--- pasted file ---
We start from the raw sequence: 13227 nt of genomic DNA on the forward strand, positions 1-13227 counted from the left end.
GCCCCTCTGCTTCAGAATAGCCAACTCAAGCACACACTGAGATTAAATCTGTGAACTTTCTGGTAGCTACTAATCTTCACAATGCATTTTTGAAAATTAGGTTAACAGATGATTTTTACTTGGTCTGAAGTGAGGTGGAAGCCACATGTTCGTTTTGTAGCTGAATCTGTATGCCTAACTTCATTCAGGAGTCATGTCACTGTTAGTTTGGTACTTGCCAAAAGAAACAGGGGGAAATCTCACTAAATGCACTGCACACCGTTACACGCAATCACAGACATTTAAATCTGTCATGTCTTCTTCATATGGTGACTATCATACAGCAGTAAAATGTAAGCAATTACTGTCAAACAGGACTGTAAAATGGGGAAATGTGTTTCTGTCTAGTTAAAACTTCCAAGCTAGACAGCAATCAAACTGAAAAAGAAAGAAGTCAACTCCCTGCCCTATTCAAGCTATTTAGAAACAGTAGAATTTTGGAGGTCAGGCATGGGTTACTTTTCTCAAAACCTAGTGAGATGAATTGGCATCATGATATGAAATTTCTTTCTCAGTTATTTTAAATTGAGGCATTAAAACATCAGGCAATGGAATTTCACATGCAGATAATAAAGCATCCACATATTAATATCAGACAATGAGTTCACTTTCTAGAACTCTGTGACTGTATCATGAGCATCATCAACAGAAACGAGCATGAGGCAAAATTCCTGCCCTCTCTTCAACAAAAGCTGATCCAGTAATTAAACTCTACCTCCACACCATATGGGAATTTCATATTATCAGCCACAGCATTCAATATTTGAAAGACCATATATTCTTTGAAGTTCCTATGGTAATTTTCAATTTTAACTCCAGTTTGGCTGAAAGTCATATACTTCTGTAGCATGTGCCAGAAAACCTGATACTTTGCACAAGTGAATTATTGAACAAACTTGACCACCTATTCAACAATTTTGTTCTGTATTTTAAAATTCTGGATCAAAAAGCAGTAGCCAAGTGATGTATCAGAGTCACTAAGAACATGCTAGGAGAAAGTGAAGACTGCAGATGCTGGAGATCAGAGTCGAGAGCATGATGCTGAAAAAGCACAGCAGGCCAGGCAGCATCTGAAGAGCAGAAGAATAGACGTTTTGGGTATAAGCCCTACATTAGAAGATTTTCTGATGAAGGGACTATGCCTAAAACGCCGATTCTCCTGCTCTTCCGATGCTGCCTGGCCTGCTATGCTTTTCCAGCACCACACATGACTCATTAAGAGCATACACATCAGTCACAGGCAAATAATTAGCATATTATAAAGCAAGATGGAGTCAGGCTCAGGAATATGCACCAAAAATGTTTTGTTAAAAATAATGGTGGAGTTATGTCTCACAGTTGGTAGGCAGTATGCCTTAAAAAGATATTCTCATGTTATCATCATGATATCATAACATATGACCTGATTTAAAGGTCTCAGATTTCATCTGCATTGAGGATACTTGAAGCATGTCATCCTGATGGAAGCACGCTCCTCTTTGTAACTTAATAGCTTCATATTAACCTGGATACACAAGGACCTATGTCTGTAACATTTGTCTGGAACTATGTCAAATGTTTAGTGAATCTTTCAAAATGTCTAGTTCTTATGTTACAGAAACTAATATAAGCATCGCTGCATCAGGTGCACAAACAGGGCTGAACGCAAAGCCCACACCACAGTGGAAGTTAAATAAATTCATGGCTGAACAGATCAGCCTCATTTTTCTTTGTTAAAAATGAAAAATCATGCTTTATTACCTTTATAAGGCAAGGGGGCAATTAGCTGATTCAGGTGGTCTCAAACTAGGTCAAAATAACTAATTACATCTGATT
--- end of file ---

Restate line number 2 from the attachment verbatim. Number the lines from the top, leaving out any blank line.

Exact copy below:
GCCCCTCTGCTTCAGAATAGCCAACTCAAGCACACACTGAGATTAAATCTGTGAACTTTCTGGTAGCTACTAATCTTCACAATGCATTTTTGAAAATTAGGTTAACAGATGATTTTTACTTGGTCTGAAGTGAGGTGGAAGCCACATGTTCGTTTTGTAGCTGAATCTGTATGCCTAACTTCATTCAGGAGTCATGTCACTGTTAGTTTGGTACTTGCCAAAAGAAACAGGGGGAAATCTCACTAAATGCACTGCACACCGTTACACGCAATCACAGACATTTAAATCTGTCATGTCTTCTTCATATGGTGACTATCATACAGCAGTAAAATGTAAGCAATTACTGTCAAACAGGACTGTAAAATGGGGAAATGTGTTTCTGTCTAGTTAAAACTTCCAAGCTAGACAGCAATCAAACTGAAAAAGAAAGAAGTCAACTCCCTGCCCTATTCAAGCTATTTAGAAACAGTAGAATTTTGGAGGTCAGGCATGGGTTACTTTTCTCAAAACCTAGTGAGATGAATTGGCATCATGATATGAAATTTCTTTCTCAGTTATTTTAAATTGAGGCATTAAAACATCAGGCAATGGAATTTCACATGCAGATAATAAAGCATCCACATATTAATATCAGACAATGAGTTCACTTTCTAGAACTCTGTGACTGTATCATGAGCATCATCAACAGAAACGAGCATGAGGCAAAATTCCTGCCCTCTCTTCAACAAAAGCTGATCCAGTAATTAAACTCTACCTCCACACCATATGGGAATTTCATATTATCAGCCACAGCATTCAATATTTGAAAGACCATATATTCTTTGAAGTTCCTATGGTAATTTTCAATTTTAACTCCAGTTTGGCTGAAAGTCATATACTTCTGTAGCATGTGCCAGAAAACCTGATACTTTGCACAAGTGAATTATTGAACAAACTTGACCACCTATTCAACAATTTTGTTCTGTATTTTAAAATTCTGGATCAAAAAGCAGTAGCCAAGTGATGTATCAGAGTCACTAAGAACATGCTAGGAGAAAGTGAAGACTGCAGATGCTGGAGATCAGAGTCGAGAGCATGATGCTGAAAAAGCACAGCAGGCCAGGCAGCATCTGAAGAGCAGAAGAATAGACGTTTTGGGTATAAGCCCTACATTAGAAGATTTTCTGATGAAGGGACTATGCCTAAAACGCCGATTCTCCTGCTCTTCCGATGCTGCCTGGCCTGCTATGCTTTTCCAGCACCACACATGACTCATTAAGAGCATACACATCAGTCACAGGCAAATAATTAGCATATTATAAAGCAAGATGGAGTCAGGCTCAGGAATATGCACCAAAAATGTTTTGTTAAAAATAATGGTGGAGTTATGTCTCACAGTTGGTAGGCAGTATGCCTTAAAAAGATATTCTCATGTTATCATCATGATATCATAACATATGACCTGATTTAAAGGTCTCAGATTTCATCTGCATTGAGGATACTTGAAGCATGTCATCCTGATGGAAGCACGCTCCTCTTTGTAACTTAATAGCTTCATATTAACCTGGATACACAAGGACCTATGTCTGTAACATTTGTCTGGAACTATGTCAAATGTTTAGTGAATCTTTCAAAATGTCTAGTTCTTATGTTACAGAAACTAATATAAGCATCGCTGCATCAGGTGCACAAACAGGGCTGAACGCAAAGCCCACACCACAGTGGAAGTTAAATAAATTCATGGCTGAACAGATCAGCCTCATTTTTCTTTGTTAAAAATGAAAAATCATGCTTTATTACCTTTATAAGGCAAGGGGGCAATTAGCTGATTCAGGTGGTCTCAAACTAGGTCAAAATAACTAATTACATCTGATT